The effects of magic and the evil eye are the subject of two suras, 113 (ol-Falaq) and 114 (on-Nas). The explanation of these suras given by most Qur’an-commentators is that the Qorayshite polytheists induced Labid b. A'sam to make a charm which would prevent the Prophet from pursuing his work, and that the Prophet consequently fell ill until Gabriel carne down and informed him. According to the Cambridge Tafsir, the Prophet, when asleep during his illness, dreamed that two angels hovered over his head and one asked the other, "Why is this man sick and groaning?” The other angel answered, "Because of the charm which Labid made for him and buried in the well of Dorwan." When the Prophet woke, he sent Ali b. Abi Taleb and Ammar b. Yaser (an early convert) to take the charm out of the well. They removed the water from the well, lifted the stone from the bottom, and as the angels had foretold, found the charm, which was a string on which eleven knots had been tied. They brought it to the Prophet. Thereupon the two suras, in which together there are eleven verses began to come down, and every time that a verse was recited a knot became untied, with the result that the Prophet was cured. Tabari gives a more highly coloured account, while the Tafsir ol-Jalalayn simply states that the recitation of each verse caused the untying of each knot. Zamakhshari, who did not accept that magic has effects, omits this story in his Kashshaf; like other rational thinkers, he interprets "the evil of what He (God) has created" in verse 2 of sura 113 as probably referring to poison or some such created thing which one human can use to injure another.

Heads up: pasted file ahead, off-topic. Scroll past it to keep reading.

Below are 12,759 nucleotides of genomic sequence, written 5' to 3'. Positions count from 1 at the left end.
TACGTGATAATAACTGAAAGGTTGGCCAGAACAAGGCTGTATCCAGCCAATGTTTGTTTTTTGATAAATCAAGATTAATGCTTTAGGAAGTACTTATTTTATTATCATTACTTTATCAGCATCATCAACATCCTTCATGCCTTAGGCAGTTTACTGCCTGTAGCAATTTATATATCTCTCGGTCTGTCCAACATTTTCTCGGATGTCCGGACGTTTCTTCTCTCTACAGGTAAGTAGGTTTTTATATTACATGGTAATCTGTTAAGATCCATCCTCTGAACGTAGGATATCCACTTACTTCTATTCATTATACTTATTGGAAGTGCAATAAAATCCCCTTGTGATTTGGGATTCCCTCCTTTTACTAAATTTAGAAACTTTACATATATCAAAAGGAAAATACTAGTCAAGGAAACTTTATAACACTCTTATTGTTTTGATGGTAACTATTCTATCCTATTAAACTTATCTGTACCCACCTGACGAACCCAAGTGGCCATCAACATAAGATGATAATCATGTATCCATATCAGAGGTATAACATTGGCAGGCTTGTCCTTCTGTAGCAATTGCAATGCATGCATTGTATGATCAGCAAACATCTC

No commentator or theologian, however, has denied the existence of genies, because they are mentioned in more than ten Qur’anic passages and are explicitly stated, in verse 14 of sura 55 (or-Rahman), to have been created by God out of smokeless fire. Moreover sura 72, which is known as the Surat ol-Jenn, states in its first two verses that a company of genies listened (to the Qur’an being recited) and said;, 'We .have heard a wonderful Qur’an. It guides to righteousness, so we have believed n it and will never ascribe any partner to our Lord.”